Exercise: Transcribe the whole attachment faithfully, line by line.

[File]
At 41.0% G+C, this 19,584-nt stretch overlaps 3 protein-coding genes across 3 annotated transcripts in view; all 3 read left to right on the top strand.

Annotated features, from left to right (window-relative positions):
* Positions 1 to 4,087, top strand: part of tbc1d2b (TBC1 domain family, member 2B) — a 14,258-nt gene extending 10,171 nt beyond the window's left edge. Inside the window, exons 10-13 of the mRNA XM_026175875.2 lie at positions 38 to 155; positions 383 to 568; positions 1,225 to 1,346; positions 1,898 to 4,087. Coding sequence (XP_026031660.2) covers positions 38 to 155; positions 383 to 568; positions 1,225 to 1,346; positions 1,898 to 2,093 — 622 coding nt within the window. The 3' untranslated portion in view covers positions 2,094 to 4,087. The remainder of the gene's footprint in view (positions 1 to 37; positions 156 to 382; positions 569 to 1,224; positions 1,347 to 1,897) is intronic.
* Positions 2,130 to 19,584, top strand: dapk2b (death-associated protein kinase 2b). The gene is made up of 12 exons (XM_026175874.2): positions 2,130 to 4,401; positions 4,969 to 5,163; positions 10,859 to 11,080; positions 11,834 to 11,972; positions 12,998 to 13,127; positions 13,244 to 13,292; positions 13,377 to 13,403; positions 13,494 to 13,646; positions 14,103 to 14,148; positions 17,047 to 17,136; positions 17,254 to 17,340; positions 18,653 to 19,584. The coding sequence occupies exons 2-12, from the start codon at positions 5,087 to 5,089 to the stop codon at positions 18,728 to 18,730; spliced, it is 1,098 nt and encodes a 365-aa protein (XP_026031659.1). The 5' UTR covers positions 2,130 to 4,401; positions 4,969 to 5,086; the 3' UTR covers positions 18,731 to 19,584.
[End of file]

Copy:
At 41.0% G+C, this 19,584-nt stretch overlaps 3 protein-coding genes across 3 annotated transcripts in view; all 3 read left to right on the top strand.

Annotated features, from left to right (window-relative positions):
* Positions 1 to 4,087, top strand: part of tbc1d2b (TBC1 domain family, member 2B) — a 14,258-nt gene extending 10,171 nt beyond the window's left edge. Inside the window, exons 10-13 of the mRNA XM_026175875.2 lie at positions 38 to 155; positions 383 to 568; positions 1,225 to 1,346; positions 1,898 to 4,087. Coding sequence (XP_026031660.2) covers positions 38 to 155; positions 383 to 568; positions 1,225 to 1,346; positions 1,898 to 2,093 — 622 coding nt within the window. The 3' untranslated portion in view covers positions 2,094 to 4,087. The remainder of the gene's footprint in view (positions 1 to 37; positions 156 to 382; positions 569 to 1,224; positions 1,347 to 1,897) is intronic.
* Positions 2,130 to 19,584, top strand: dapk2b (death-associated protein kinase 2b). The gene is made up of 12 exons (XM_026175874.2): positions 2,130 to 4,401; positions 4,969 to 5,163; positions 10,859 to 11,080; positions 11,834 to 11,972; positions 12,998 to 13,127; positions 13,244 to 13,292; positions 13,377 to 13,403; positions 13,494 to 13,646; positions 14,103 to 14,148; positions 17,047 to 17,136; positions 17,254 to 17,340; positions 18,653 to 19,584. The coding sequence occupies exons 2-12, from the start codon at positions 5,087 to 5,089 to the stop codon at positions 18,728 to 18,730; spliced, it is 1,098 nt and encodes a 365-aa protein (XP_026031659.1). The 5' UTR covers positions 2,130 to 4,401; positions 4,969 to 5,086; the 3' UTR covers positions 18,731 to 19,584.